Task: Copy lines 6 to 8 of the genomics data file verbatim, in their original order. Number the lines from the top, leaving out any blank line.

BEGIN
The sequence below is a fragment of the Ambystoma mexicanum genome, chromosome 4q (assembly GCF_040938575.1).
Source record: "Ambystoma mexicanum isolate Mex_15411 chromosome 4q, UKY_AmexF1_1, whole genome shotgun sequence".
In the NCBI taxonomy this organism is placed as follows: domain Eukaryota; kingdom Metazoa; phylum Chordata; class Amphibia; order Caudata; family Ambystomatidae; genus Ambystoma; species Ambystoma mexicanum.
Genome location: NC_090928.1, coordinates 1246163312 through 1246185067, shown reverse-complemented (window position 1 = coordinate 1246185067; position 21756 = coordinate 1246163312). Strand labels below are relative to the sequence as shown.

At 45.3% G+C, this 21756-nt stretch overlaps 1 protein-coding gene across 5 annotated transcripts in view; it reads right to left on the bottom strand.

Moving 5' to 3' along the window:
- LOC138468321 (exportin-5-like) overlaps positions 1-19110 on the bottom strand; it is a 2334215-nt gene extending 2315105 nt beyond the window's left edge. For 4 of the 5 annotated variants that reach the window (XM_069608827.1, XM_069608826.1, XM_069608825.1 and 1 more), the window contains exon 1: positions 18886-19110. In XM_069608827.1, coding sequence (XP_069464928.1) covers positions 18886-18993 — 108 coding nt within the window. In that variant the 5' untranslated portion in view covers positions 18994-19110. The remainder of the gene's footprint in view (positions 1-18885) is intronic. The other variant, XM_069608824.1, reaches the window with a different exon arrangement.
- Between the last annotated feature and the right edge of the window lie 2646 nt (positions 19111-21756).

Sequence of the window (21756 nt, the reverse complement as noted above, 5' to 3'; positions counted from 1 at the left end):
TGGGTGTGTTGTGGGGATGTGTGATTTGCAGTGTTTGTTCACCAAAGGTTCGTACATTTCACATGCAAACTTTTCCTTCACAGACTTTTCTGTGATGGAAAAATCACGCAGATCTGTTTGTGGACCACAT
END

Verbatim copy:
Moving 5' to 3' along the window:
- LOC138468321 (exportin-5-like) overlaps positions 1-19110 on the bottom strand; it is a 2334215-nt gene extending 2315105 nt beyond the window's left edge. For 4 of the 5 annotated variants that reach the window (XM_069608827.1, XM_069608826.1, XM_069608825.1 and 1 more), the window contains exon 1: positions 18886-19110. In XM_069608827.1, coding sequence (XP_069464928.1) covers positions 18886-18993 — 108 coding nt within the window. In that variant the 5' untranslated portion in view covers positions 18994-19110. The remainder of the gene's footprint in view (positions 1-18885) is intronic. The other variant, XM_069608824.1, reaches the window with a different exon arrangement.
- Between the last annotated feature and the right edge of the window lie 2646 nt (positions 19111-21756).